normalization with the Jewish state – say his support for Israel made the
blogger an easy target for the military.
Presidential elections are
scheduled for June, but many Egyptians fear the military will do everything in
its power to retain the nearimmunity it enjoyed for nearly six decades. They
want assurances from the army that it will return to the barracks and allow for
a full transfer to civilian rule.
On Tuesday, Field Marshal Mohamed
Hussein Tantawi said in a televised address that Egypt’s state of emergency
would be lifted, except in unspecified cases of “thuggery.”
At least one
lawmaker said the move did not go far enough.
“This is not a real
cancellation of the state of emergency,” said Essam Sultan, a newly elected
member of parliament from the Wasat Party, an Islamist group.
law designates the ending of the state of emergency completely or enforcing it
completely, nothing in between.”
The liberal youth who led last year’s
anti-Mubarak revolution now feel threatened not only by the military, but by
Islamist movements who were the primary beneficiaries of parliamentary elections
held over the last few months.
Amnesty International released a damning
report Tuesday revealing that most of the country’s main political parties have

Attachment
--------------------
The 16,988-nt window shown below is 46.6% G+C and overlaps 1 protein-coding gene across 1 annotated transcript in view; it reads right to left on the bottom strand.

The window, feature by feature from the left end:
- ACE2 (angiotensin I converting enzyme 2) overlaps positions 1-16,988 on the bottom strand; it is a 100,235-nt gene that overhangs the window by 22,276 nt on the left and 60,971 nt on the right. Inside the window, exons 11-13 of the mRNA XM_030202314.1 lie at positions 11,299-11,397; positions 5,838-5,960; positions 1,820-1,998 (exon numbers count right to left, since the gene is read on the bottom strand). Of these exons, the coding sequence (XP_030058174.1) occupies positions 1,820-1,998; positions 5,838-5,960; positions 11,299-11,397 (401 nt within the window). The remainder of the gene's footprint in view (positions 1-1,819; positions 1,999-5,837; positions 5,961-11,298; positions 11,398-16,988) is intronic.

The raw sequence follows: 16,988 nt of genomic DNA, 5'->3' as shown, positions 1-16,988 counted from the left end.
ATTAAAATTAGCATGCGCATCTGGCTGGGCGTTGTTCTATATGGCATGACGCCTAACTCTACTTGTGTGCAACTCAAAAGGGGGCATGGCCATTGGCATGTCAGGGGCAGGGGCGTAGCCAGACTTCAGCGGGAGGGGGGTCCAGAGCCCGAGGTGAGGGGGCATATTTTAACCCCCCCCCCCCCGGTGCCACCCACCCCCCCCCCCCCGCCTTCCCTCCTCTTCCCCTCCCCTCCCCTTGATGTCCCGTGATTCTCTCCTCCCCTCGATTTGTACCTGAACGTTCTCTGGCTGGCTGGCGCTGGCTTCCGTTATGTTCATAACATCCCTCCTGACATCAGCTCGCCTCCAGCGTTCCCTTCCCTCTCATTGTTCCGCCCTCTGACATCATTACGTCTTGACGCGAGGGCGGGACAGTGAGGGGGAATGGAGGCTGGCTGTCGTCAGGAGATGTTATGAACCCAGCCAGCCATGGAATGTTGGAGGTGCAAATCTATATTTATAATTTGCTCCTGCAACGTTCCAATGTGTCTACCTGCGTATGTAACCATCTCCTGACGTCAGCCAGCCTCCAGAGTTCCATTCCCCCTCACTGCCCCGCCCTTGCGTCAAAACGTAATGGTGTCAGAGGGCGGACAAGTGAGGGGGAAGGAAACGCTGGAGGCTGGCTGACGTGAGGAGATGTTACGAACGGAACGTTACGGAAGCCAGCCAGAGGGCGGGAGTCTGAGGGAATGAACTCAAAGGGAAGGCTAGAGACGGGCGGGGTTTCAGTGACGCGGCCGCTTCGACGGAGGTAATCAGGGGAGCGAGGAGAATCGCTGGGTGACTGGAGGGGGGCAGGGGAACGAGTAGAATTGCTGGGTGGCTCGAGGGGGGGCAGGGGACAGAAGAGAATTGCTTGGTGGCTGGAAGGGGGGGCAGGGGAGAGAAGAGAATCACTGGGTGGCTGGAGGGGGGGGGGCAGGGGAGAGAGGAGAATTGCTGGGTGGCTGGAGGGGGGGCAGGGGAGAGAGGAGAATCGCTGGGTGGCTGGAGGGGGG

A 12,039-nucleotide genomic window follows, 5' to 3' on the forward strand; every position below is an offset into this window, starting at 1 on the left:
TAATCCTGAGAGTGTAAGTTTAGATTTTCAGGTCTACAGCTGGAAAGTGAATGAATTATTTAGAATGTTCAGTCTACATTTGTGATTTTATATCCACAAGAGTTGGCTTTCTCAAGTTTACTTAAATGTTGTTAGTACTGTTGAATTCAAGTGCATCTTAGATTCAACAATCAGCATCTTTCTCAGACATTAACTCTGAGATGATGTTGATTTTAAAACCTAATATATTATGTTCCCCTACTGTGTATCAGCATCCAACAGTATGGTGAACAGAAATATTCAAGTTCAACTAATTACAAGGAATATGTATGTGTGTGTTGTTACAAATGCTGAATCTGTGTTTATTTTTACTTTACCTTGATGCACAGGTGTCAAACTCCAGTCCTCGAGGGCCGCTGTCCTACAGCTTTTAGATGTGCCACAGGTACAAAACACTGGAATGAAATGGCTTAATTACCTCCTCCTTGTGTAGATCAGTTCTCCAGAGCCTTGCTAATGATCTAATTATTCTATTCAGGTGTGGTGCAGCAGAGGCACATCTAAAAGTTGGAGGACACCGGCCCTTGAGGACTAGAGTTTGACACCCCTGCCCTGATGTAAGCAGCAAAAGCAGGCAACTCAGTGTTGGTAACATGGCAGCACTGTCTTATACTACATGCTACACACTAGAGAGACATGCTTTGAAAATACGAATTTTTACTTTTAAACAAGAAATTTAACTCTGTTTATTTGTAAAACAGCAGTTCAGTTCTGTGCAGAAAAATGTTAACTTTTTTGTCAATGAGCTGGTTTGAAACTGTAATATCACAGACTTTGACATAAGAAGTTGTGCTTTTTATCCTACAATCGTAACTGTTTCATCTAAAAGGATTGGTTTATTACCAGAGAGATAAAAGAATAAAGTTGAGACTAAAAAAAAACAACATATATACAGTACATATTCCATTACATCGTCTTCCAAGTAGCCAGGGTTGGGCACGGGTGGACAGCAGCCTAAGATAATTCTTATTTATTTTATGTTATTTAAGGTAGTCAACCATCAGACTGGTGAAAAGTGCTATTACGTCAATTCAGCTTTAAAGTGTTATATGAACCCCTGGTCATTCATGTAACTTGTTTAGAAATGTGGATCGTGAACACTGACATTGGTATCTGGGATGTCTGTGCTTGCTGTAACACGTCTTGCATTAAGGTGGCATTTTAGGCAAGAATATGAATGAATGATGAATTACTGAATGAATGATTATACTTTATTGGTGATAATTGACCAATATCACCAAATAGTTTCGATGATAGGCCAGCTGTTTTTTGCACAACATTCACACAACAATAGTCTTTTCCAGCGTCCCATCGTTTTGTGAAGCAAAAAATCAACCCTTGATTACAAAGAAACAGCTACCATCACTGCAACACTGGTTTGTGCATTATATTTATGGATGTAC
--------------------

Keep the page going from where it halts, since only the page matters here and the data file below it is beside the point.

hedged or flatly refused to sign a human rights manifesto the nonprofit group
circulated in November.
The London-based organization wrote to 54 parties
asking them to sign on to the 10-point document, which included calls for
guarantees on freedom of religion, women’s rights, aid to the poor and abolition
of the death penalty.
The only parties to sign up to all of the
document’s provisions, it said, were the Egyptian Social Democratic Party – a
member of the liberal Egyptian Bloc – and the leftist Popular Socialist Alliance
It said the Muslim Brotherhood’s Freedom and Justice Party, the
biggest winner in parliamentary elections, failed to issue a substantive
response. Al- Nour, a hardline Salafist movement that came in second at the
polls, agreed orally to all pledges with the exception of the abolition of the
death penalty and protection of women’s rights.
“With the first session